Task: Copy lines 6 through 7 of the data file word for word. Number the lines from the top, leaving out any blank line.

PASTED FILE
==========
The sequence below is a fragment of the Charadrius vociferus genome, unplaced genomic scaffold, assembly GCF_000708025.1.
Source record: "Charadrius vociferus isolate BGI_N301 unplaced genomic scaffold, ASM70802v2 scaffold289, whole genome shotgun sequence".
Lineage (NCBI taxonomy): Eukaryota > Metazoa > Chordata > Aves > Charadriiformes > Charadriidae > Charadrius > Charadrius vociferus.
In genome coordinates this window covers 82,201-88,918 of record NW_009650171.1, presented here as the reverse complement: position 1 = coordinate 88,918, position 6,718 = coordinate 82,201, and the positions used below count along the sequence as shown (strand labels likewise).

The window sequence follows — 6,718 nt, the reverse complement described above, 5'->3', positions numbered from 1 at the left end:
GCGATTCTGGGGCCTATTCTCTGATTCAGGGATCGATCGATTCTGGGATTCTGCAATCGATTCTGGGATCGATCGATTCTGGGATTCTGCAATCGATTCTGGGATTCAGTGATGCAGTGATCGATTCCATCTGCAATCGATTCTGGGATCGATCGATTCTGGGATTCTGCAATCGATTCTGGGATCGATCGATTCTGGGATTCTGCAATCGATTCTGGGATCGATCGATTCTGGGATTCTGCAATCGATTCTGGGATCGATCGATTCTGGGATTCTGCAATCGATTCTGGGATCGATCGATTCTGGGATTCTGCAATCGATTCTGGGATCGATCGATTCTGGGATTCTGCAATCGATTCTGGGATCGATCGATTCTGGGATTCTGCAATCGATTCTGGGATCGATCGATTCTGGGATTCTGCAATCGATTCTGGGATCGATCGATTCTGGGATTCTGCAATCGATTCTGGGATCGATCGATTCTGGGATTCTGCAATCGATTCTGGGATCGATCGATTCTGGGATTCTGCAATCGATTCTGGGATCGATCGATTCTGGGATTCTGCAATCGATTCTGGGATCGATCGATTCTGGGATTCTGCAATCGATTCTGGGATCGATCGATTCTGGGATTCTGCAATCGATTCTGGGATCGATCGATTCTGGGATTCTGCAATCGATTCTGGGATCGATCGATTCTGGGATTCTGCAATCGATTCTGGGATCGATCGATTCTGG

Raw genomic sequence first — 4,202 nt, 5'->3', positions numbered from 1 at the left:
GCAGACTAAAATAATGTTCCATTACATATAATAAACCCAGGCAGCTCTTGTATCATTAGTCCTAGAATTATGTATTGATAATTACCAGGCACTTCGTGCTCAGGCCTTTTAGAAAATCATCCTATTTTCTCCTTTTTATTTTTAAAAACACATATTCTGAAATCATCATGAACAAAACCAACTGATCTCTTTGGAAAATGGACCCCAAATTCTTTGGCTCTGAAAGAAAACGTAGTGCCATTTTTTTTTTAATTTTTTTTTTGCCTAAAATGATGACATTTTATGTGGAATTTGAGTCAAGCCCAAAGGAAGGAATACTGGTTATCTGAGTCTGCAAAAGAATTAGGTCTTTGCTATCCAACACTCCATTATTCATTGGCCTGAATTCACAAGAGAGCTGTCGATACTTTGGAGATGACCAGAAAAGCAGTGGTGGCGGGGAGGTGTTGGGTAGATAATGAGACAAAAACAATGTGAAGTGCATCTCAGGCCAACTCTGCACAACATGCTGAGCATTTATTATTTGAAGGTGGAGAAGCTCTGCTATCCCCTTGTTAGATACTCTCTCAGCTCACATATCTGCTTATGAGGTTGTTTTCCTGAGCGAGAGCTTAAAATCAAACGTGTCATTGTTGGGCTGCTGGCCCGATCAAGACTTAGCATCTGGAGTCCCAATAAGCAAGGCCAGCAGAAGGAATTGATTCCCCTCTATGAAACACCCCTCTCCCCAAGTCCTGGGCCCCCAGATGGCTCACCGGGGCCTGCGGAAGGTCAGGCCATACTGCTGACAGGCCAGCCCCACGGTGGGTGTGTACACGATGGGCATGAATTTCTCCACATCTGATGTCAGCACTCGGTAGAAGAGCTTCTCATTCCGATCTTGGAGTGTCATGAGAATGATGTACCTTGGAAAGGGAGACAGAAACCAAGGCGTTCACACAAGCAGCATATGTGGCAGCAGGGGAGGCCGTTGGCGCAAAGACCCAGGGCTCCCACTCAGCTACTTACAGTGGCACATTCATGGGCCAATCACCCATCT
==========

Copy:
GCGATTCTGGGGCCTATTCTCTGATTCAGGGATCGATCGATTCTGGGATTCTGCAATCGATTCTGGGATCGATCGATTCTGGGATTCTGCAATCGATTCTGGGATTCAGTGATGCAGTGATCGATTCCATCTGCAATCGATTCTGGGATCGATCGATTCTGGGATTCTGCAATCGATTCTGGGATCGATCGATTCTGGGATTCTGCAATCGATTCTGGGATCGATCGATTCTGGGATTCTGCAATCGATTCTGGGATCGATCGATTCTGGGATTCTGCAATCGATTCTGGGATCGATCGATTCTGGGATTCTGCAATCGATTCTGGGATCGATCGATTCTGGGATTCTGCAATCGATTCTGGGATCGATCGATTCTGGGATTCTGCAATCGATTCTGGGATCGATCGATTCTGGGATTCTGCAATCGATTCTGGGATCGATCGATTCTGGGATTCTGCAATCGATTCTGGGATCGATCGATTCTGGGATTCTGCAATCGATTCTGGGATCGATCGATTCTGGGATTCTGCAATCGATTCTGGGATCGATCGATTCTGGGATTCTGCAATCGATTCTGGGATCGATCGATTCTGGGATTCTGCAATCGATTCTGGGATCGATCGATTCTGGGATTCTGCAATCGATTCTGGGATCGATCGATTCTGGGATTCTGCAATCGATTCTGGGATCGATCGATTCTGGGATTCTGCAATCGATTCTGGGATCGATCGATTCTGG

Raw genomic sequence first — 4,202 nt, 5'->3', positions numbered from 1 at the left: